The event is jointly organised by the Tre (Youth) Publishing House, Tuoi Tre (Youth) Newspaper and Duong Sach Co., Ltd. in HCM City.
On display are over 100 documents, photos, illustrations selected from the documents of newspapers, witnesses, researches, and the War Remnants Museum, which depict the entire information and statistics on long-term effects of AO/dioxin on humans, nature, and the environment.
Many images help visitors understand more about the AO herbicide containing toxic dioxin, which has left devastating impacts on millions of Vietnamese.
Many photos and documents also describe the progress of the lawsuit, legal and scientific foundations, the companionship and support of friends around the world, and AO victims for the lawsuit.
The organisers said that visitors can scan QR codes on each document and image at the exhibition to get more information from the archives, thus helping them better understand about the chemical and the lawsuit.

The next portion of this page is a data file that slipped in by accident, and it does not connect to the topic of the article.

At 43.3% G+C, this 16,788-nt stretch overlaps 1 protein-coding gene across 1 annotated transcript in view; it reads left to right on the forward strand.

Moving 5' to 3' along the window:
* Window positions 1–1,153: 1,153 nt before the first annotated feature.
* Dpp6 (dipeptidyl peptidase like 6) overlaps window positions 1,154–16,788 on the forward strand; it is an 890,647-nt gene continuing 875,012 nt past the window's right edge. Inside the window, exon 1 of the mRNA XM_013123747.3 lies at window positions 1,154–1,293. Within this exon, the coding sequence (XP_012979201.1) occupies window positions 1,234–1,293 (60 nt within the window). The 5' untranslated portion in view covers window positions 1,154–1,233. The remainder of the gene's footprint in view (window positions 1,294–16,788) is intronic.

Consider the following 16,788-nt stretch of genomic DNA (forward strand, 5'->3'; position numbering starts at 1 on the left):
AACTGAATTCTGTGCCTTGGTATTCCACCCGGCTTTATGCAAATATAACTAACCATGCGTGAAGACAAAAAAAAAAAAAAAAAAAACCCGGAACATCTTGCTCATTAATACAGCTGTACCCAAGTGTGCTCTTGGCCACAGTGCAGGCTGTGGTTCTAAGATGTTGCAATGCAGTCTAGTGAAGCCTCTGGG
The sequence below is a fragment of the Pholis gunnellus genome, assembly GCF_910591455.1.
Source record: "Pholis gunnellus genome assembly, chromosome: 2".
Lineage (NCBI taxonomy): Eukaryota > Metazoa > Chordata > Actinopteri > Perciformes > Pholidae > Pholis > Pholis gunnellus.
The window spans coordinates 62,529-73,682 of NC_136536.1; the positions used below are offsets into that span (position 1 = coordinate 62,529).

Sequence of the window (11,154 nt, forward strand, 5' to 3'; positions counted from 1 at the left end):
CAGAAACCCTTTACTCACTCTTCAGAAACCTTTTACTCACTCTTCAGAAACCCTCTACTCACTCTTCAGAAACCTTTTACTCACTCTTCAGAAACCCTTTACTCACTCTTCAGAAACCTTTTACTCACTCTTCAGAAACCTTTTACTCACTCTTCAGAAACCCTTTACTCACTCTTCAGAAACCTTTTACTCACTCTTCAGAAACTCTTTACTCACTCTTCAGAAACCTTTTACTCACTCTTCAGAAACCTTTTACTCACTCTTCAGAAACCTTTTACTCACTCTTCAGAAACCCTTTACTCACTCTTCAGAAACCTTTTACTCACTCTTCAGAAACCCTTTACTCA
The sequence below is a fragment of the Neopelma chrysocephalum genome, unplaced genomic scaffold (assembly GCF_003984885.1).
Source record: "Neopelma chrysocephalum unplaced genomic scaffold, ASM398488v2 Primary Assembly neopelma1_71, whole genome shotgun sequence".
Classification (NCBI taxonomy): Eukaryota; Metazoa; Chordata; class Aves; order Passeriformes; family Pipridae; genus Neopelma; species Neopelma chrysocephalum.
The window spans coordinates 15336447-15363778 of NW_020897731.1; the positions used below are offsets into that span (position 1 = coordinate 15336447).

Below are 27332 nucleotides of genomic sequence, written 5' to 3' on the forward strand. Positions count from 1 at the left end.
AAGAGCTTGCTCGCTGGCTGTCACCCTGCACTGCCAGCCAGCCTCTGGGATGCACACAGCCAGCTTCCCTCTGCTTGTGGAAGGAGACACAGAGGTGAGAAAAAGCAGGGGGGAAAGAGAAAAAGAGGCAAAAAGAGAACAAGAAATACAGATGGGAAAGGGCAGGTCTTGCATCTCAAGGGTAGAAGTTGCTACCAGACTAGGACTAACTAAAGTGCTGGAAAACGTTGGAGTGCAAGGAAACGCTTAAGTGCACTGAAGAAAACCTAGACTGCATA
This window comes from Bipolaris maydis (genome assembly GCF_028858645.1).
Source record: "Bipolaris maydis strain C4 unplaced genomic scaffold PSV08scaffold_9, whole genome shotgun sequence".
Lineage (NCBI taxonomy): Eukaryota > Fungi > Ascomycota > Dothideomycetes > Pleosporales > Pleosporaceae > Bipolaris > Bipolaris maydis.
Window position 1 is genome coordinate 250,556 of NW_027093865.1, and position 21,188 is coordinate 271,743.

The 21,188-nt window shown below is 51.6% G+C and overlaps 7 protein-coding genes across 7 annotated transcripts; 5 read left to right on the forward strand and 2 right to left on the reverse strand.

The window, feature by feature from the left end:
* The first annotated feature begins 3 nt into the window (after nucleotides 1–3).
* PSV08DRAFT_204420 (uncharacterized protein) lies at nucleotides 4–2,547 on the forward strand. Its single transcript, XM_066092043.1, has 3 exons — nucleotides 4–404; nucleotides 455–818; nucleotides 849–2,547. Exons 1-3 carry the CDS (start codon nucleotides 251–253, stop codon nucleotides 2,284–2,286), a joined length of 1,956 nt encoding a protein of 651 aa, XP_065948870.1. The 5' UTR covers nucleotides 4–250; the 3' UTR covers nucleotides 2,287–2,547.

Nga, born in 1942, filed the lawsuit in May 2014. Among the companies named in her suit, there are such names as Monsanto (now under the Bayer Group of Germany) and Dow Chemical.
With the support of several non-governmental organisations, Nga accused the companies of causing lasting harm to the health of her, her children and countless others, as well as destroying the environment.
Among her three children, the first child died of heart defects and the second suffers from a blood disease.
On April 16, 2015, the Crown Court of Evry city held the first hearing on the case, but since then, lawyers for the chemical companies have tried every way to draw out procedures.
The trial was scheduled to open in October 2020 but was postponed due to the COVID-19 pandemic.
From 1961-1971, US troops sprayed more than 80 million litres of herbicides - 44 million litres of which were AO, containing nearly 370 kilograms of dioxin - over southern Vietnam.
As a result, around 4.8 million Vietnamese were exposed to the toxic chemical. Many of the victims have died, while millions of their descendants are living with deformities and diseases as a direct result of the chemical’s effects.
Nga claims compensations for health problems.
The French court is expected to rule on the lawsuit on May 10.